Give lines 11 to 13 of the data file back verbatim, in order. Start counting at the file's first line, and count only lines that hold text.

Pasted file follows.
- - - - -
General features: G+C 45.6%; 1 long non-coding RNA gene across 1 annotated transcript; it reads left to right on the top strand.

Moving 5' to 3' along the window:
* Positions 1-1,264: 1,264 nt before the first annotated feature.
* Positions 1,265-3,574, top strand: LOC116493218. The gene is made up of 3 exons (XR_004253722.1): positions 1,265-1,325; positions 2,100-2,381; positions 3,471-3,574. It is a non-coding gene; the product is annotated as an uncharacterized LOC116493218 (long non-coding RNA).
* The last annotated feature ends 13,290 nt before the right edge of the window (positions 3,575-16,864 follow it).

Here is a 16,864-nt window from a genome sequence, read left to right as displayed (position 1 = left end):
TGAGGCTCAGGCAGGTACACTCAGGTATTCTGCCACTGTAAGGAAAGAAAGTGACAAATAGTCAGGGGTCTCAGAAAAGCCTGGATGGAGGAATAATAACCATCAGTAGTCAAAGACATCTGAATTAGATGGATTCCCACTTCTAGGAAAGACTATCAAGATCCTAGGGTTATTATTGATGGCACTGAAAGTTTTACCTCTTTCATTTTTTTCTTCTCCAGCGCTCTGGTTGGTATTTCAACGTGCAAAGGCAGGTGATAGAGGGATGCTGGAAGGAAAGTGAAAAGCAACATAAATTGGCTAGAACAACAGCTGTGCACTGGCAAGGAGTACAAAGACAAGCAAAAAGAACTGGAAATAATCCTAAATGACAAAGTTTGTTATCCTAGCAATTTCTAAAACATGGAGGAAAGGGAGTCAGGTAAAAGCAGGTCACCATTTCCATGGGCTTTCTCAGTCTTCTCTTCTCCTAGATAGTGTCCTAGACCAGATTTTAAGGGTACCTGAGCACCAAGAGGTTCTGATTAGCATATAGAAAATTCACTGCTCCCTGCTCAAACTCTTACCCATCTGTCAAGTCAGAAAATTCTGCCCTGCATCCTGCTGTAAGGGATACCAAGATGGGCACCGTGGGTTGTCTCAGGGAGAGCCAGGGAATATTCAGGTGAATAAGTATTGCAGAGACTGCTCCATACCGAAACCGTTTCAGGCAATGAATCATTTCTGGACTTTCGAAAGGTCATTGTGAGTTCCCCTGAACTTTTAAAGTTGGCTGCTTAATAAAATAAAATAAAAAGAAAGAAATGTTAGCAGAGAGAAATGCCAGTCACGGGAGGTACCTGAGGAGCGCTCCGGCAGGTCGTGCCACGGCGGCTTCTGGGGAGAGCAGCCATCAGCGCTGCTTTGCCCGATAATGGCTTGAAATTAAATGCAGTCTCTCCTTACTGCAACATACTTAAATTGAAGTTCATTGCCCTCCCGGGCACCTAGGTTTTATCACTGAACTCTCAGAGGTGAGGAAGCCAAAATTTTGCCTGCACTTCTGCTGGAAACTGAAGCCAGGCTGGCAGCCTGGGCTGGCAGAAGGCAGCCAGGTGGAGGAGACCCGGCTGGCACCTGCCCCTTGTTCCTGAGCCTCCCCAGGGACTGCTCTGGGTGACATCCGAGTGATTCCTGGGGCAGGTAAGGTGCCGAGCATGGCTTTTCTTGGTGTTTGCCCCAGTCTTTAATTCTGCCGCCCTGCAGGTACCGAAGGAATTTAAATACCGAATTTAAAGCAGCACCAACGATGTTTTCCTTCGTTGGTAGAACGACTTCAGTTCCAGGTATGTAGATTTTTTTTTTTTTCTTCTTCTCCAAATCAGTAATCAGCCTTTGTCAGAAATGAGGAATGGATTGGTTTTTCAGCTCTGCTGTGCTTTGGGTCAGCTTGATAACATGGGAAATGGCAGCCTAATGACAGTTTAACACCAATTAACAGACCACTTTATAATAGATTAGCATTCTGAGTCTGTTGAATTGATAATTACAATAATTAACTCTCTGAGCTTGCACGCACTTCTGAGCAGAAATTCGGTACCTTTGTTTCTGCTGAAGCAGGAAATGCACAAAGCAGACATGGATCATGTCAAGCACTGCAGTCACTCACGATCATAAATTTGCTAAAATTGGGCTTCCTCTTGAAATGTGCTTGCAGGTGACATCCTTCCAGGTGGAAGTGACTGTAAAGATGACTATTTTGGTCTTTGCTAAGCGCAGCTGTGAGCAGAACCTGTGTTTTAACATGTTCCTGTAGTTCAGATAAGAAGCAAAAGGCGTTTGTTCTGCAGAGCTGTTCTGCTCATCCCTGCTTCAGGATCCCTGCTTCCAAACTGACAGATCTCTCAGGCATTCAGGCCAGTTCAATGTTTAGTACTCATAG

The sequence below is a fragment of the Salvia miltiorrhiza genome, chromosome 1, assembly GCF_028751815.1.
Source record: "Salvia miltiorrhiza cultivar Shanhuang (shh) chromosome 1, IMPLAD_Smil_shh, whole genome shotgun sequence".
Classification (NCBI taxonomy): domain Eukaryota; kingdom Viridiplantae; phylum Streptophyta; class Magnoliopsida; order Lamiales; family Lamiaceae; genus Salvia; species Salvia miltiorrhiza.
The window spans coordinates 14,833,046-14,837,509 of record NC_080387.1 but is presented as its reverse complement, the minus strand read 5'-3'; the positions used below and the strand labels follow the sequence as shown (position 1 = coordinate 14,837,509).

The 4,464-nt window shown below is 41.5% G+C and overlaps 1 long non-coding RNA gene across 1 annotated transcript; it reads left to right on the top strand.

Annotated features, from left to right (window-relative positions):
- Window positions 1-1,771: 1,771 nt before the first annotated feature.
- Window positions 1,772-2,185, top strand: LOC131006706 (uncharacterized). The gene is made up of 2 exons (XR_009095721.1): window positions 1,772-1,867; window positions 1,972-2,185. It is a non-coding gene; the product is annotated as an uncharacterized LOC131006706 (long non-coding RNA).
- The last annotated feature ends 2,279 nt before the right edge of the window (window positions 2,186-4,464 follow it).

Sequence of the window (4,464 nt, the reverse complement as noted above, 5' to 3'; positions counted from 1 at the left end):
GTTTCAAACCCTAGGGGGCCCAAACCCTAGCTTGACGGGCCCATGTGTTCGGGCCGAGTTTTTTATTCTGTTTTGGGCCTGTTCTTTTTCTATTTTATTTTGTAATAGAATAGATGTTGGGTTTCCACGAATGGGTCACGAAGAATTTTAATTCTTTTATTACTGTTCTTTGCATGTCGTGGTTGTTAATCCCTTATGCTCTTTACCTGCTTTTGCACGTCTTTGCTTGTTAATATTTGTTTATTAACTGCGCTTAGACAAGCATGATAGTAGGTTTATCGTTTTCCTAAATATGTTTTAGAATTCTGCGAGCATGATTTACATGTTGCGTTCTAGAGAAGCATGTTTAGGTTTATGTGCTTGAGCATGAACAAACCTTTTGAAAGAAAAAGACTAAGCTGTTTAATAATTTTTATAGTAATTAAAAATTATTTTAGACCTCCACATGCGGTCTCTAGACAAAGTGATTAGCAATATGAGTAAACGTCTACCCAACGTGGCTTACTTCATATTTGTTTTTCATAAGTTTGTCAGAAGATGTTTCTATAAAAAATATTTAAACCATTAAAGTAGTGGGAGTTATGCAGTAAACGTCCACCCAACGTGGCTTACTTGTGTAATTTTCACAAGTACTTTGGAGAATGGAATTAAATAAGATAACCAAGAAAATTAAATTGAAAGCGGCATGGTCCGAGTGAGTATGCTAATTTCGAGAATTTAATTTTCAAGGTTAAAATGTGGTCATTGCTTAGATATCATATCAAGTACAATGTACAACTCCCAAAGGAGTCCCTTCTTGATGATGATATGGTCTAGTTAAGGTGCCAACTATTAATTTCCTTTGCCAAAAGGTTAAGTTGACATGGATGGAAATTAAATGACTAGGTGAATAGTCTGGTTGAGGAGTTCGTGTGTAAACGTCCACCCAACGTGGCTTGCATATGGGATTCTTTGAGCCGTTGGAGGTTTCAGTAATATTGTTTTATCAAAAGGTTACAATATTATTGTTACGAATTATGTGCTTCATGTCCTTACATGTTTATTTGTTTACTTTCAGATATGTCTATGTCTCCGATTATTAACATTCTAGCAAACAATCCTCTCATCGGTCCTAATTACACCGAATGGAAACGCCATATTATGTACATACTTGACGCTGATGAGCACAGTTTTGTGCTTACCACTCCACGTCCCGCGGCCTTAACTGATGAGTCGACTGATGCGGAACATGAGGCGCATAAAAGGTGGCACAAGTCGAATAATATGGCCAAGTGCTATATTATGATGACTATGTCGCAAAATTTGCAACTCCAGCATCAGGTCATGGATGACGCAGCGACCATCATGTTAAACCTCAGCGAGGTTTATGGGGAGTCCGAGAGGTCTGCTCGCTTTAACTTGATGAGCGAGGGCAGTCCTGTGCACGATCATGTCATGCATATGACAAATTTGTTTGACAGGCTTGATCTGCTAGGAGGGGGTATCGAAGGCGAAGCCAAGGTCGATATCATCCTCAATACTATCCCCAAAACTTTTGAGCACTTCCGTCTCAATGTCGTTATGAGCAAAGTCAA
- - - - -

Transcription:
The window spans coordinates 14,833,046-14,837,509 of record NC_080387.1 but is presented as its reverse complement, the minus strand read 5'-3'; the positions used below and the strand labels follow the sequence as shown (position 1 = coordinate 14,837,509).

The 4,464-nt window shown below is 41.5% G+C and overlaps 1 long non-coding RNA gene across 1 annotated transcript; it reads left to right on the top strand.

Annotated features, from left to right (window-relative positions):